Inflation Is More Than Supply Chains: Strategist

October 24, 2022

While global shortages of everything from wheat to semiconductors have been blamed by many for causing historically high inflation, FlexShares Senior Investment Strategist Chris Huemmer points his finger at another problem: demand. 

“I think demand is also what's driving inflation beyond the cheap money and the supply chains,” he told ETF.com’s Exchange Traded Fridays Podcast hosts Heather Bell and Sumit Roy last week. Still, he said continuing wage growth and hiring are also fueling inflation. 

Inflation and interest rates dominated Huemmer’s comments. He pointed out that if inflation disappeared for the rest of the year, the U.S. would still record annual price increases above 7%.  

Inflation is also causing stocks and bonds to drop together, said Huemmer.  

“This is prototypical of what we see in these types of environments, and it’s the reason we talk about real assets or alternatives as being key pieces of a portfolio today. This inflationary environment is definitely something that is a challenge for investors,” he added. 

FlexShares, the ETF arm of Northern Trust, manages $19.4 billion across 32 ETFs, according to ETF.com data. 

Huemmer is dismissive of claims that inflation would disappear with the resolution of supply chain bottlenecks. While he sees global supplies and procurement as contributing to higher prices, he credits other factors more: the Fed’s quantitative easing, the pandemic stimulus and the resilience of demand.  

With the interest rate expected to top out at 4.5%-4.75% next year, Huemmer says the Fed is communicating “very strongly” its thoughts on inflation and interest rates.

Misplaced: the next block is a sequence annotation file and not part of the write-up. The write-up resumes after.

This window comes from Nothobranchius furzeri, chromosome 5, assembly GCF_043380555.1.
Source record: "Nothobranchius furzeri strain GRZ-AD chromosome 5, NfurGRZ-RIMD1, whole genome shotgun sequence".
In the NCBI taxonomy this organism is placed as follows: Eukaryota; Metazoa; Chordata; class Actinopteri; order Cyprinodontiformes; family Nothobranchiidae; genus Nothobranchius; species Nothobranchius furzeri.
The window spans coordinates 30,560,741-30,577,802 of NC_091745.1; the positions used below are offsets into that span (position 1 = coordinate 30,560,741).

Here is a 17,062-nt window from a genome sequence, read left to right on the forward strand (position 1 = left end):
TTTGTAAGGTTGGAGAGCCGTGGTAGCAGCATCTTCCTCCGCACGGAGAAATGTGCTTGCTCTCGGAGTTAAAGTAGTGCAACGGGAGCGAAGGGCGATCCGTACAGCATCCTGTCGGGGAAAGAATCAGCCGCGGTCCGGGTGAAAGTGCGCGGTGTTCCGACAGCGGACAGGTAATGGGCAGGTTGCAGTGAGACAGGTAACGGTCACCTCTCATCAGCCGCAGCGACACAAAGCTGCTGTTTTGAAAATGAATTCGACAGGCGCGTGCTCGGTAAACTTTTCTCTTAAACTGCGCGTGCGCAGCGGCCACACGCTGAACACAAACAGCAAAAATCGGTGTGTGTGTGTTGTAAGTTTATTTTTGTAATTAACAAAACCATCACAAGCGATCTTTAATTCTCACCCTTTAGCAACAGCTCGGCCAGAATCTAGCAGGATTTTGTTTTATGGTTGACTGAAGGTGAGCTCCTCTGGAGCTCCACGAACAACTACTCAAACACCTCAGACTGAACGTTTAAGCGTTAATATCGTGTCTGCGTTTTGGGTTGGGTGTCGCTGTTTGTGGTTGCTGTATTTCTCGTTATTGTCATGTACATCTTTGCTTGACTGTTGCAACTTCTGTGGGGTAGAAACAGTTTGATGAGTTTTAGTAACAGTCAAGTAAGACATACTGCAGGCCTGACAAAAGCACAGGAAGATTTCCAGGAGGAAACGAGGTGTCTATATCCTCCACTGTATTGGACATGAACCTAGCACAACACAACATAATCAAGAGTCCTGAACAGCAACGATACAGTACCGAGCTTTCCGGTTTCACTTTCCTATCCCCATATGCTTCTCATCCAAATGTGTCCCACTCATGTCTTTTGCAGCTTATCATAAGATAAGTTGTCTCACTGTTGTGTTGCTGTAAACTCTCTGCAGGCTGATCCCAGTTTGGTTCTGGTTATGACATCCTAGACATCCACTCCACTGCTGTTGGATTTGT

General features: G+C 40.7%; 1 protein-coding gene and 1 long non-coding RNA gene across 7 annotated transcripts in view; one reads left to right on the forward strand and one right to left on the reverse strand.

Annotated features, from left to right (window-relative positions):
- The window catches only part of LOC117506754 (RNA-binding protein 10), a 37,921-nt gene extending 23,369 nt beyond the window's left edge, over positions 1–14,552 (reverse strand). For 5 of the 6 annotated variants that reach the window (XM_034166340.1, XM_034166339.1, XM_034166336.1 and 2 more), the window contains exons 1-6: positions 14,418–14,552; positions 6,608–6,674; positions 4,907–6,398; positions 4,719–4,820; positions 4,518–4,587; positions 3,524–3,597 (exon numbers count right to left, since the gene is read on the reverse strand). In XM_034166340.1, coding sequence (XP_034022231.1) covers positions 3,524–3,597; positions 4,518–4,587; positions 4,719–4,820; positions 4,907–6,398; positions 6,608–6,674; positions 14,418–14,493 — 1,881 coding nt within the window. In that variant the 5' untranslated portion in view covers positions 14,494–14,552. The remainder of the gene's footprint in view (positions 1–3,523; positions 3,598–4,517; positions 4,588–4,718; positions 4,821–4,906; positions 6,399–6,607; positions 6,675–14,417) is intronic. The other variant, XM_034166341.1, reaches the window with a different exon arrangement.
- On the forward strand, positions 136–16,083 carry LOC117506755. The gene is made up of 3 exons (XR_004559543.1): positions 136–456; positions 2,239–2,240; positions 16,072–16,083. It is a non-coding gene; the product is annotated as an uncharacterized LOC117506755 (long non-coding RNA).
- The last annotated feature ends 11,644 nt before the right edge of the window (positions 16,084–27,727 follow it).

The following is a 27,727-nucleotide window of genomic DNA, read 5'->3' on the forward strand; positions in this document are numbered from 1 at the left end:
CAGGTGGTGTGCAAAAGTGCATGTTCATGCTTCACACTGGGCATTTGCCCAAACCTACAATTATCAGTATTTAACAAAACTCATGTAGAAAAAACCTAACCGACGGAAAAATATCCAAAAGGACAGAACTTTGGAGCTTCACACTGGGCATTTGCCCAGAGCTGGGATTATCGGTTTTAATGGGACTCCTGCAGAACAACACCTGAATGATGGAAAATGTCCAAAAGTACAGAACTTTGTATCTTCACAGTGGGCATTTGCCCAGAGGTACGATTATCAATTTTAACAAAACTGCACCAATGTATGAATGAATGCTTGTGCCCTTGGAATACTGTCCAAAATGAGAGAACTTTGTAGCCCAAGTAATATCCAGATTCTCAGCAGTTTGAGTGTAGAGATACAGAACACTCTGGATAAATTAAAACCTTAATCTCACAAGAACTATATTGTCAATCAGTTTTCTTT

“As the old adage says, ‘Don't fight the Fed.’ Understand what they're trying to accomplish and adjust accordingly,” he advised.  

Energy, Agriculture, Infrastructure 

With inflation remaining high and recession looming, Huemmer believes energy demand will stay strong as winter approaches, along with agricultural products, due to Russia’s and Ukraine’s vast contributions to the global grains market. 

Infrastructure is another investment category he sees as compelling in an inflationary environment with a recession looming. 

“It's an asset class that tends to do well late in the economic cycle, as it tends to be more inelastic in demand, meaning that in both booming economies and bust economies, people need access to mission-critical things like energy, potable water, waste management, transportation, even things like information,” he explained.  

Huemmer says low volatility and dividend-paying strategies are also attractive right now.  

“One alternative to moving out of equities today would be to change your portfolio and move from a beta or market strategy and look at low volatility strategies. That's something that's been very compelling—to reduce your risk, not by moving out of risk assets, but to move towards low volatility,” he said, pointing out there have been an increasing number of spikes in volatility levels, which are close to levels during the worst of the pandemic.  

Dividend-paying strategies make sense, Huemmer said, because equity returns will likely be below the long-term average for the next five years.  

“With that in mind, strategies that are more focused on total return and not just capital appreciation are going to come more into vogue. Dividend strategies, where you're collecting coupons as well as participating in potential upside capture, is also very compelling today,” he noted. 

High Yield 

Finally, Huemmer thinks investors should consider high-yield credit, noting that balance sheets in the junk space are looking stronger than they have in the past and the category has delivered equitylike returns with less volatility.  

“It’s pretty attractive from a Sharpe ratio perspective,” he added. “The view is that they’ll be more resilient in this current market environment.” 

 

Contact Heather Bell at [email protected] 

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